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ton immediately saw that the project of administering the commercial and territorial affairs of the Company by a junto, (however individually respectable) appointed by the proposer, would alarm the court, and turn the supporters of the bill out of office. He advised some of the members of the coalition party to dissuade the leaders from persisting in their plan. Mr. Sheridan, Mr. Courtenay, and several other men of high rank in the party, are understood to have privately signified their apprehensions of the consequences; and recommended to the Ministers to leave the management of their commercial concerns to the Company, as some of the Directors had, on that condition, intimated an acquiescence in the rest of the scheme. The advice of Hamilton, and the representation of those members, had not the desired effect. The consequence was as Hamilton had predicted. Soon after the Regency, he expressed an eager desire that Burke and he should return to the footing of former times. Mr. Courtenay, who was

very intimate with both, was one of those who signified to Burke the wish of Hamilton. 'Burke said that there were several circumstances which would render it impossible for him to have the same pleasure in the company of Hamilton that he had formerly felt; and that he thought, without that, their meeting would not answer any purpose to either. It does not appear that Burke meant to throw any blame on Hamilton himself: but their separation had caused much obloquy, (tho' very unjustly) that made a great impression on the sensibility of Burke, in so much, that though he knew it not to proceed from Hamilton, he could not help associating that gentleman with a subject of uneasiness and displeasure.

I have carried the private history of Mr. Burke somewhat farther than his public, as I am now coming to a momentous subject of his inquiry and portion of his conduct, the series of which I did not wish to in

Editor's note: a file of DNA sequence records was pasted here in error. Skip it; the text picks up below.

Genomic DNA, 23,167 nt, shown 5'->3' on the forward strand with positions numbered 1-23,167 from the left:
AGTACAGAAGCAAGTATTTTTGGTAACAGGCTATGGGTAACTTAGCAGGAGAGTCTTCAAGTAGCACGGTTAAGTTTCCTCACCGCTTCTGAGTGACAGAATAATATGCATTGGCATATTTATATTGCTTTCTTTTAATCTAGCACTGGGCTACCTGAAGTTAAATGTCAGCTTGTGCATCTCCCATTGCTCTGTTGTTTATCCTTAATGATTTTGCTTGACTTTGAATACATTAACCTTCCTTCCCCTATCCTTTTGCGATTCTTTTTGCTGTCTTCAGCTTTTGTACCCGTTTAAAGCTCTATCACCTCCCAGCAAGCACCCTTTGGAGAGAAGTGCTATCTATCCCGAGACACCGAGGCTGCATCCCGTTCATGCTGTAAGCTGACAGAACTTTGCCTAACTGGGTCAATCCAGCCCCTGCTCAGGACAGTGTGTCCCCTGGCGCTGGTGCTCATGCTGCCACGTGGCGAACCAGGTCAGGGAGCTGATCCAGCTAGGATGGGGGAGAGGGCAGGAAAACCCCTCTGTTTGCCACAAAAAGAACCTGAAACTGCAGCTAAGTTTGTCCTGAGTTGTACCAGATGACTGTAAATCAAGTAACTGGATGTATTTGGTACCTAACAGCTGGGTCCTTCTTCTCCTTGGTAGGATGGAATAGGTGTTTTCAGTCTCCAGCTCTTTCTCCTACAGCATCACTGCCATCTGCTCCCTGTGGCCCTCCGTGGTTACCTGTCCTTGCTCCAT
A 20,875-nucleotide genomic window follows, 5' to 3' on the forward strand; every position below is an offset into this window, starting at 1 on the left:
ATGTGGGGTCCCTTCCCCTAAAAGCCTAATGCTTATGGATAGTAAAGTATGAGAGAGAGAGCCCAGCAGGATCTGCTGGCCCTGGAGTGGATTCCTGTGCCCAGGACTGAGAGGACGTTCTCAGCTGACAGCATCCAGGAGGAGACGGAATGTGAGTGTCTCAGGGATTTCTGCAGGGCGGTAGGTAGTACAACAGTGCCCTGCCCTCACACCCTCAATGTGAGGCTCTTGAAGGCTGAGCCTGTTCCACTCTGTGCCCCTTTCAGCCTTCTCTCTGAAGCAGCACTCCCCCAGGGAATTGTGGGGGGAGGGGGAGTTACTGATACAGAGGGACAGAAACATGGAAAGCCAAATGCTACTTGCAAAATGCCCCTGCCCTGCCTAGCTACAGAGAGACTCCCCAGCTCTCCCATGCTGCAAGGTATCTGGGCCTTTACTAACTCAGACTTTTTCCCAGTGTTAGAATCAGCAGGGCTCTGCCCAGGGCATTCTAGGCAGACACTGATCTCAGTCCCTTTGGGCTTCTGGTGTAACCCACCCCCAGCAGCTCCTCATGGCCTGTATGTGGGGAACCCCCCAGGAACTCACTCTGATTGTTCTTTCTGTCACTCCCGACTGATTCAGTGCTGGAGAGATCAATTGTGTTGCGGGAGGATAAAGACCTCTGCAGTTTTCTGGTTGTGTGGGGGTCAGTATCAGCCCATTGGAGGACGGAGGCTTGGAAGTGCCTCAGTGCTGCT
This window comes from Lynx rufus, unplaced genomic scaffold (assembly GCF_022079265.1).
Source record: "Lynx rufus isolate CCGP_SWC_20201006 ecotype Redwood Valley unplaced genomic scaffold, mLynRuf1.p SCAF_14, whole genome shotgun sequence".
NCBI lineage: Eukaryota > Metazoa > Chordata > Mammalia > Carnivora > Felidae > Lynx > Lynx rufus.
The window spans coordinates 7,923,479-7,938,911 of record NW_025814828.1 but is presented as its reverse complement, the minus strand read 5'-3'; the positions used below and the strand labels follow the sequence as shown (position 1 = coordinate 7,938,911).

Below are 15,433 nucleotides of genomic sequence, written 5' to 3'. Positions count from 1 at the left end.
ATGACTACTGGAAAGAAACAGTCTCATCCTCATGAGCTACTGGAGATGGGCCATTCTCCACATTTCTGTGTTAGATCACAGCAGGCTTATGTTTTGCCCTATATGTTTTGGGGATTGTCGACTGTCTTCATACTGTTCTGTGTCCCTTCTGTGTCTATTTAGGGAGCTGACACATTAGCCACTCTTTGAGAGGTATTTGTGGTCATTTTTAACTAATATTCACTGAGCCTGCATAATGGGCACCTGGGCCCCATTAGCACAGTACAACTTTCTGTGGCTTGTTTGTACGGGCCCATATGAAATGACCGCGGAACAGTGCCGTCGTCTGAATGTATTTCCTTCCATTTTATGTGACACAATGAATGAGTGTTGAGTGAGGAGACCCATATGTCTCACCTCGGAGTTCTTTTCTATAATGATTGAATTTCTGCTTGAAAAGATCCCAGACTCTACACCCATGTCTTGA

Soon after the close of the Regency deli

beration commenced the


To enable us to estimate the conduct and reasoning of Burke respecting the French revolution, it is necessary to recall to our minds the old government; the causes and operations that produced and effected a change; the change itself; the actual state of opinions, sentiments, and affairs, after it had taken place. From the consideration of these subjects only can it be evinced, whether Burke's proceedings were or were not conformable to wisdom and rectitude. Subordinate to this general subject of discussion is the more special inquiry, whether they were or were not consonant to his former principles and actions? The object of the first inquiry is THE INTEGRITY OF HIS INTELLECTUAL AND MORAL EXERTIONS, relatively to most momentous concerns of a great portion of mankind, whether his plans and counsels tended to the melioration of the human race:

of the second, whether he has been coNSISTENT WITH HIMSELF. The criterion of the former is the nature and tendency of the French revolution; of the latter, his own antecedent principles, declarations, and conduct.

The legitimate object of government is the general good. That government is the best, which produces, FROM PERMANENT CAUSES, the greatest good, and least evil, to those within the sphere of its operation. That this is the true test by which to examine any system of polity, both in its principles and practical effects, will, I believe, be very generally granted. granted. If we weigh the old government of France in this scale, it must be conceded by every impartial man, that it was wanting. Perfection, indeed, is to be expected in no system formed by man: but there are gradations of excellence in human contrivances. There have been many plans of polity, and there are several, in which the general good has been and is much more steadily and successfully pursued than under

the old government of France. Instead of making a part subservient to the whole; of estimating either permanent regulations or temporary measures by the aggregate of happiness they were calculated to produce, the pleasure and caprice of a very small part was frequently the motive and rule for governing the whole. The comfort and welfare of twenty millions was of little account. when compared with the freak or fancy of the Prince, the interest or inclination of his favourites. The suggestion of a priest or a prostitute would desolate a province, and drive from the country its most industrious inhabitants.

In the earlier ages, France had some semblance of a limited constitution. The monarch himself had his power sufficiently, and more than sufficiently, restrained by the feudal aristocracy; but even then, it was a liberty confined to individuals, not extending to the community at large; effecting therefore partial superiority, and not general benefit. The feudal aristocracy was destroyed by

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